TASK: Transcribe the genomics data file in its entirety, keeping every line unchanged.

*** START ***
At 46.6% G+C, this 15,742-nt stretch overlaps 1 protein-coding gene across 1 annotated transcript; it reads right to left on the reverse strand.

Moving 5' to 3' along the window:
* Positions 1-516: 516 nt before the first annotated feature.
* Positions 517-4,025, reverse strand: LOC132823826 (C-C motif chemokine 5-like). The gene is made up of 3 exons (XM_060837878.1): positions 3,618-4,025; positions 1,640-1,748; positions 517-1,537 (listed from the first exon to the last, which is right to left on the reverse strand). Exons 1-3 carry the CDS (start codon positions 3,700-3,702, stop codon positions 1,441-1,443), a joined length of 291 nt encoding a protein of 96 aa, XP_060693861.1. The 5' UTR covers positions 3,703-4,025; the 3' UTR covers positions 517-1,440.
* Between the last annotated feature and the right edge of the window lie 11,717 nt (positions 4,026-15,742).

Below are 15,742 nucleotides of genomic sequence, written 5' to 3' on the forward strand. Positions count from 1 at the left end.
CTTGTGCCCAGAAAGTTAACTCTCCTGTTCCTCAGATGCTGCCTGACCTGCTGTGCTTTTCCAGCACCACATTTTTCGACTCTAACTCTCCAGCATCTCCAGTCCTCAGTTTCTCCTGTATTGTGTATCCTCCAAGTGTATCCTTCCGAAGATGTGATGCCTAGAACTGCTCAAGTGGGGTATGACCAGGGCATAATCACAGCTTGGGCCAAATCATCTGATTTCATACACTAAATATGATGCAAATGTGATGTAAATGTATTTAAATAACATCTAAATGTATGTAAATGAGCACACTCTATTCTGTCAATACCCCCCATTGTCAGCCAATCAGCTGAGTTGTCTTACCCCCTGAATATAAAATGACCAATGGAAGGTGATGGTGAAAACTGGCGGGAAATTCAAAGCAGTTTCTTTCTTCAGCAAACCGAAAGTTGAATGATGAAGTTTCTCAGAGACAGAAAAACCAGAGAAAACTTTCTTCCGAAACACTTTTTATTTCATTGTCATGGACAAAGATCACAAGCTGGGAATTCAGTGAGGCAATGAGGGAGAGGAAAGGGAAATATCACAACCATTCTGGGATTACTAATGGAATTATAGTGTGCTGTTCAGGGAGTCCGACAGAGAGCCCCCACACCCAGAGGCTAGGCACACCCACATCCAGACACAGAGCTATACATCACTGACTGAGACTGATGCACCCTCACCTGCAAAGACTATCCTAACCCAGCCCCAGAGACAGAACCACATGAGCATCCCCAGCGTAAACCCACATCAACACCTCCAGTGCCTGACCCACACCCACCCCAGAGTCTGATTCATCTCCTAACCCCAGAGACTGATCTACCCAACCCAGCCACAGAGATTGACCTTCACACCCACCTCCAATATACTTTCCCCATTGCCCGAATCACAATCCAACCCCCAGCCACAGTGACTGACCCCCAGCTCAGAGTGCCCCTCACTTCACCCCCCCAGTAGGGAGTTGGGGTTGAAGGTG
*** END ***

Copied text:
At 46.6% G+C, this 15,742-nt stretch overlaps 1 protein-coding gene across 1 annotated transcript; it reads right to left on the reverse strand.

Moving 5' to 3' along the window:
* Positions 1-516: 516 nt before the first annotated feature.
* Positions 517-4,025, reverse strand: LOC132823826 (C-C motif chemokine 5-like). The gene is made up of 3 exons (XM_060837878.1): positions 3,618-4,025; positions 1,640-1,748; positions 517-1,537 (listed from the first exon to the last, which is right to left on the reverse strand). Exons 1-3 carry the CDS (start codon positions 3,700-3,702, stop codon positions 1,441-1,443), a joined length of 291 nt encoding a protein of 96 aa, XP_060693861.1. The 5' UTR covers positions 3,703-4,025; the 3' UTR covers positions 517-1,440.
* Between the last annotated feature and the right edge of the window lie 11,717 nt (positions 4,026-15,742).

Below are 15,742 nucleotides of genomic sequence, written 5' to 3' on the forward strand. Positions count from 1 at the left end.
CTTGTGCCCAGAAAGTTAACTCTCCTGTTCCTCAGATGCTGCCTGACCTGCTGTGCTTTTCCAGCACCACATTTTTCGACTCTAACTCTCCAGCATCTCCAGTCCTCAGTTTCTCCTGTATTGTGTATCCTCCAAGTGTATCCTTCCGAAGATGTGATGCCTAGAACTGCTCAAGTGGGGTATGACCAGGGCATAATCACAGCTTGGGCCAAATCATCTGATTTCATACACTAAATATGATGCAAATGTGATGTAAATGTATTTAAATAACATCTAAATGTATGTAAATGAGCACACTCTATTCTGTCAATACCCCCCATTGTCAGCCAATCAGCTGAGTTGTCTTACCCCCTGAATATAAAATGACCAATGGAAGGTGATGGTGAAAACTGGCGGGAAATTCAAAGCAGTTTCTTTCTTCAGCAAACCGAAAGTTGAATGATGAAGTTTCTCAGAGACAGAAAAACCAGAGAAAACTTTCTTCCGAAACACTTTTTATTTCATTGTCATGGACAAAGATCACAAGCTGGGAATTCAGTGAGGCAATGAGGGAGAGGAAAGGGAAATATCACAACCATTCTGGGATTACTAATGGAATTATAGTGTGCTGTTCAGGGAGTCCGACAGAGAGCCCCCACACCCAGAGGCTAGGCACACCCACATCCAGACACAGAGCTATACATCACTGACTGAGACTGATGCACCCTCACCTGCAAAGACTATCCTAACCCAGCCCCAGAGACAGAACCACATGAGCATCCCCAGCGTAAACCCACATCAACACCTCCAGTGCCTGACCCACACCCACCCCAGAGTCTGATTCATCTCCTAACCCCAGAGACTGATCTACCCAACCCAGCCACAGAGATTGACCTTCACACCCACCTCCAATATACTTTCCCCATTGCCCGAATCACAATCCAACCCCCAGCCACAGTGACTGACCCCCAGCTCAGAGTGCCCCTCACTTCACCCCCCCAGTAGGGAGTTGGGGTTGAAGGTG